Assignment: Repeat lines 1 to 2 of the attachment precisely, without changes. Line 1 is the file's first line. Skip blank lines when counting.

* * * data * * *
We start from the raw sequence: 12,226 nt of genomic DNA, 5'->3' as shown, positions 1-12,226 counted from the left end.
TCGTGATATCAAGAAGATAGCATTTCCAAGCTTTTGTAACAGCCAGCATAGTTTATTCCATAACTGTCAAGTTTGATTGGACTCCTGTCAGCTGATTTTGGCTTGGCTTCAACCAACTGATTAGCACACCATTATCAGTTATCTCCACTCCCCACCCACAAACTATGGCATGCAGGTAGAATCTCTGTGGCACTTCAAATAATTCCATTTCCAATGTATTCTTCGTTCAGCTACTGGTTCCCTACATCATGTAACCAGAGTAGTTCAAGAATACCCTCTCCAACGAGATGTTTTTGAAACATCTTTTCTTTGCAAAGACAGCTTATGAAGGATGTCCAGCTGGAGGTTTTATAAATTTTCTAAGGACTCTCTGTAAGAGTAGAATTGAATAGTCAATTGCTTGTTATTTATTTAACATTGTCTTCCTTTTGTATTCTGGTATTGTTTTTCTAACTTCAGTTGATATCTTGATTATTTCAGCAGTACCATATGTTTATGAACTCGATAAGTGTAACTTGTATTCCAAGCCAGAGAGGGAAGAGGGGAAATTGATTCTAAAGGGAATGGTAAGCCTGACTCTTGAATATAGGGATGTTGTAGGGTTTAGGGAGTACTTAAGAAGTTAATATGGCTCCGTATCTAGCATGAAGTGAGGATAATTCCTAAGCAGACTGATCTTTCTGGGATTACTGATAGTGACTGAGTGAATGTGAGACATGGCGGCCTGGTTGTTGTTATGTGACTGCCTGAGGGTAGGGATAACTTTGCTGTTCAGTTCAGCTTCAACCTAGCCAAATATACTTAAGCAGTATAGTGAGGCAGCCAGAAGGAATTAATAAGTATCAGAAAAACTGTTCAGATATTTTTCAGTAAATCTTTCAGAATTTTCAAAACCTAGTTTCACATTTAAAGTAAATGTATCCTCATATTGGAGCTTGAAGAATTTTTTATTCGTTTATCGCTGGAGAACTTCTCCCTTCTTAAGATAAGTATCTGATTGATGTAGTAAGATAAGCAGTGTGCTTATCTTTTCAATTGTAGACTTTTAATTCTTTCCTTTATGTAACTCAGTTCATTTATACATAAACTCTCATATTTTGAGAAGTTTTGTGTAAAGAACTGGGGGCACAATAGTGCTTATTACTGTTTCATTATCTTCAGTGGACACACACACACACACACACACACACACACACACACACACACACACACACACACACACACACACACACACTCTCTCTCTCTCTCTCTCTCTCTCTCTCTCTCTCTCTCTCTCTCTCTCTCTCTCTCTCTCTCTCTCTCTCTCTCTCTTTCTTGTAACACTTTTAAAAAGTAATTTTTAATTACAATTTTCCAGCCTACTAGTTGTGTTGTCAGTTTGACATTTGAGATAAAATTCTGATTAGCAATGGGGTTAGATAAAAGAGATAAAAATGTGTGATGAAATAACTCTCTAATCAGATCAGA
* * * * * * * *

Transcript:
We start from the raw sequence: 12,226 nt of genomic DNA, 5'->3' as shown, positions 1-12,226 counted from the left end.
TCGTGATATCAAGAAGATAGCATTTCCAAGCTTTTGTAACAGCCAGCATAGTTTATTCCATAACTGTCAAGTTTGATTGGACTCCTGTCAGCTGATTTTGGCTTGGCTTCAACCAACTGATTAGCACACCATTATCAGTTATCTCCACTCCCCACCCACAAACTATGGCATGCAGGTAGAATCTCTGTGGCACTTCAAATAATTCCATTTCCAATGTATTCTTCGTTCAGCTACTGGTTCCCTACATCATGTAACCAGAGTAGTTCAAGAATACCCTCTCCAACGAGATGTTTTTGAAACATCTTTTCTTTGCAAAGACAGCTTATGAAGGATGTCCAGCTGGAGGTTTTATAAATTTTCTAAGGACTCTCTGTAAGAGTAGAATTGAATAGTCAATTGCTTGTTATTTATTTAACATTGTCTTCCTTTTGTATTCTGGTATTGTTTTTCTAACTTCAGTTGATATCTTGATTATTTCAGCAGTACCATATGTTTATGAACTCGATAAGTGTAACTTGTATTCCAAGCCAGAGAGGGAAGAGGGGAAATTGATTCTAAAGGGAATGGTAAGCCTGACTCTTGAATATAGGGATGTTGTAGGGTTTAGGGAGTACTTAAGAAGTTAATATGGCTCCGTATCTAGCATGAAGTGAGGATAATTCCTAAGCAGACTGATCTTTCTGGGATTACTGATAGTGACTGAGTGAATGTGAGACATGGCGGCCTGGTTGTTGTTATGTGACTGCCTGAGGGTAGGGATAACTTTGCTGTTCAGTTCAGCTTCAACCTAGCCAAATATACTTAAGCAGTATAGTGAGGCAGCCAGAAGGAATTAATAAGTATCAGAAAAACTGTTCAGATATTTTTCAGTAAATCTTTCAGAATTTTCAAAACCTAGTTTCACATTTAAAGTAAATGTATCCTCATATTGGAGCTTGAAGAATTTTTTATTCGTTTATCGCTGGAGAACTTCTCCCTTCTTAAGATAAGTATCTGATTGATGTAGTAAGATAAGCAGTGTGCTTATCTTTTCAATTGTAGACTTTTAATTCTTTCCTTTATGTAACTCAGTTCATTTATACATAAACTCTCATATTTTGAGAAGTTTTGTGTAAAGAACTGGGGGCACAATAGTGCTTATTACTGTTTCATTATCTTCAGTGGACACACACACACACACACACACACACACACACACACACACACACACACACACACACACACACACACACACTCTCTCTCTCTCTCTCTCTCTCTCTCTCTCTCTCTCTCTCTCTCTCTCTCTCTCTCTCTCTCTCTCTCTCTCTCTCTTTCTTGTAACACTTTTAAAAAGTAATTTTTAATTACAATTTTCCAGCCTACTAGTTGTGTTGTCAGTTTGACATTTGAGATAAAATTCTGATTAGCAATGGGGTTAGATAAAAGAGATAAAAATGTGTGATGAAATAACTCTCTAATCAGATCAGA